7 Wonders: Duel – Pantheon
|Suggested Age||10 and up|
|Expansions For||7 Wonders: Duel|
A pantheon from several civilizations — including Greek, Egyptian, and Middle-Eastern — gets added to 7 Wonders: Duel in 7 Wonders: Duel – Pantheon, with each god having its own power to help you or hinder your opponent.
During Age I you collect mythology tokens — which allow you to choose which deities have a place in the Pantheon — and offering tokens, which help you court those deities. Then, during Ages II and III, you can activate a god or goddess in the Pantheon instead of taking a card from the pyramid. To do so, you pay whatever that god or goddess demands from you in offerings, then place it next to your city.
With Isis on your side, you can use a card from the discard pile to construct one of your Wonders for free. Zeus, whose nod determines what happens and what does not, enables you to discard any single card from the pyramid that you want as well as any mythology or offering tokens on it. The Phoenician goddess Tanit, whose people were renowned for trade, fills your coffers with twelve pieces of gold. Enki, the Sumerian god of crafts, technology, and creation, lets you choose one of two progress tokens. Minerva's ability to keep the conflict pawn from entering your territory may not instantly bring you victory, but it can save you from military defeat.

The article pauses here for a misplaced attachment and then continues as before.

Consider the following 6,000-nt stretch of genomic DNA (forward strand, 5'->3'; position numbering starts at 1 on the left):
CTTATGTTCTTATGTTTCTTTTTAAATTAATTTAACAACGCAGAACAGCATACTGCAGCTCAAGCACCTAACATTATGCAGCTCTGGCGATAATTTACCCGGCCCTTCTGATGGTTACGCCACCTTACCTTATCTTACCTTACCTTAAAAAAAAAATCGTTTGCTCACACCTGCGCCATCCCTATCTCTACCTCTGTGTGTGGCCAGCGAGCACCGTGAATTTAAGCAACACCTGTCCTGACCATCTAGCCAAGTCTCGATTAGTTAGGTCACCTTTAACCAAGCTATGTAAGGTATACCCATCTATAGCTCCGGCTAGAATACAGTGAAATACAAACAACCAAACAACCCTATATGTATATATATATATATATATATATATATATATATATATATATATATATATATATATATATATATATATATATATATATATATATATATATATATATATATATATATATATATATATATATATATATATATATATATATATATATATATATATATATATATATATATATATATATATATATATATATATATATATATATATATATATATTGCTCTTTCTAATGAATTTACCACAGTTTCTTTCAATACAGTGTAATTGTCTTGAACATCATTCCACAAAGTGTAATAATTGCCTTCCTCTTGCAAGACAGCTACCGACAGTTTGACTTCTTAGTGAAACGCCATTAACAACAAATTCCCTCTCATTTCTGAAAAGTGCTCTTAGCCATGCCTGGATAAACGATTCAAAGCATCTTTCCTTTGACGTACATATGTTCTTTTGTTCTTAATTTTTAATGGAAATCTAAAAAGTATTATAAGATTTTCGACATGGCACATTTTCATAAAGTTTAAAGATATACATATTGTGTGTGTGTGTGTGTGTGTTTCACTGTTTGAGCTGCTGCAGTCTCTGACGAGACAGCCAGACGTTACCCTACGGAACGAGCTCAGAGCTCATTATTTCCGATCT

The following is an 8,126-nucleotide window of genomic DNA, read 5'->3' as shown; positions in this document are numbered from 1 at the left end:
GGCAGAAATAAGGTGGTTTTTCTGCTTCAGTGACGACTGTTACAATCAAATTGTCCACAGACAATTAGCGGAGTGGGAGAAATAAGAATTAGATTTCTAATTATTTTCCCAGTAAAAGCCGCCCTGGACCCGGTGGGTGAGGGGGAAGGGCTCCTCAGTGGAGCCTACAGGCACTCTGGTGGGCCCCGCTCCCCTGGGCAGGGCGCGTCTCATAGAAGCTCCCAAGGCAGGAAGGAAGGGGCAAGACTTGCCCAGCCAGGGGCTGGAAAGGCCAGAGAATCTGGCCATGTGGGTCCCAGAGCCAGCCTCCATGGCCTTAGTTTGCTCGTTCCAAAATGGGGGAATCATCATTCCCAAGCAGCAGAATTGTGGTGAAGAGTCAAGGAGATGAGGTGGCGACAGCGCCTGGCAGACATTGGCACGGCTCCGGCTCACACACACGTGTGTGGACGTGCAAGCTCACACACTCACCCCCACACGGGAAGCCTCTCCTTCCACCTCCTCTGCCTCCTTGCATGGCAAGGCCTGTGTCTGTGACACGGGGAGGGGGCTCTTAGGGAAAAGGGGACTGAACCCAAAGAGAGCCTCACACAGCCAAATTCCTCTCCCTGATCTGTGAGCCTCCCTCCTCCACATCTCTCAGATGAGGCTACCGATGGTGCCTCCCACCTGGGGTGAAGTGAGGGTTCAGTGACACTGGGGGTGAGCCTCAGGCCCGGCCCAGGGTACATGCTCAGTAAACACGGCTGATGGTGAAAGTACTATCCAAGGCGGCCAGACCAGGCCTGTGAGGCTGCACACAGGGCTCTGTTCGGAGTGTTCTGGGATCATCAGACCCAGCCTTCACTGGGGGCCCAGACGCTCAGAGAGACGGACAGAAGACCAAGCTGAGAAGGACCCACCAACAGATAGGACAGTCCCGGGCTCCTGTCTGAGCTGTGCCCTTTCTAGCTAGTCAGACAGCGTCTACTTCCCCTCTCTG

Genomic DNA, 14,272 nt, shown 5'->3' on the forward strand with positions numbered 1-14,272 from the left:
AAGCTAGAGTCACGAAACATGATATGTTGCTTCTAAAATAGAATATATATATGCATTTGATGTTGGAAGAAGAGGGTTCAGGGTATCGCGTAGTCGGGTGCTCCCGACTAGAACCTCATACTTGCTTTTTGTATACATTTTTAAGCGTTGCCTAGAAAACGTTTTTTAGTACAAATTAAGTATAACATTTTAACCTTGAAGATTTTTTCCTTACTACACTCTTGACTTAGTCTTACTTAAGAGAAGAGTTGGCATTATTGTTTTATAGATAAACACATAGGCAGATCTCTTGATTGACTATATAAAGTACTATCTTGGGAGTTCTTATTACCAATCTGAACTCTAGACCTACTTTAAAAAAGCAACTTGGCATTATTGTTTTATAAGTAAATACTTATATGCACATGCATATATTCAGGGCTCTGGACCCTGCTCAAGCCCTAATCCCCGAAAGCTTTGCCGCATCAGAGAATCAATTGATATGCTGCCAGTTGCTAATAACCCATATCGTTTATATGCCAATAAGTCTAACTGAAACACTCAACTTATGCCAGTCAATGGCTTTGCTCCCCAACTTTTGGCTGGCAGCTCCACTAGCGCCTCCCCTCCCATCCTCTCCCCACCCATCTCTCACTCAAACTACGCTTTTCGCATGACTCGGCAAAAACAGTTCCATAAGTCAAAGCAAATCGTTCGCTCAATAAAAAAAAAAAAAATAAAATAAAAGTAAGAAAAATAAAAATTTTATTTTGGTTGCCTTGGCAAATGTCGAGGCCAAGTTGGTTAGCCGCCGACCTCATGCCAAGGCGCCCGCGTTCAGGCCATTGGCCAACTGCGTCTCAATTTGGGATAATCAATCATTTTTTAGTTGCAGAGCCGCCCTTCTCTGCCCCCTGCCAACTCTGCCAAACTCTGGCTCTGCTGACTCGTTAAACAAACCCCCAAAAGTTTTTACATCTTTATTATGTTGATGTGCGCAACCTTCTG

What's more, instead of adding three guild cards to the deck for Age III, you add three of five Grand Temples. Each Grand Temple belongs to a different Mediterranean culture, and if you have the favor of a god or goddess from that culture, you can build the temple for free. For example, having Isis by your side enables you to build the Egyptian temple; with Enki, you can build the Mesopotamian one. These temples are worth 5, 12, or 21 points depending on how many you build.
7 Wonders: Duel – Pantheon also includes two new Wonders: the Sanctuary (which for the cost of 2 coins lets you reverse turn order) and the Divine Theater (which grants points and easier access to the gods).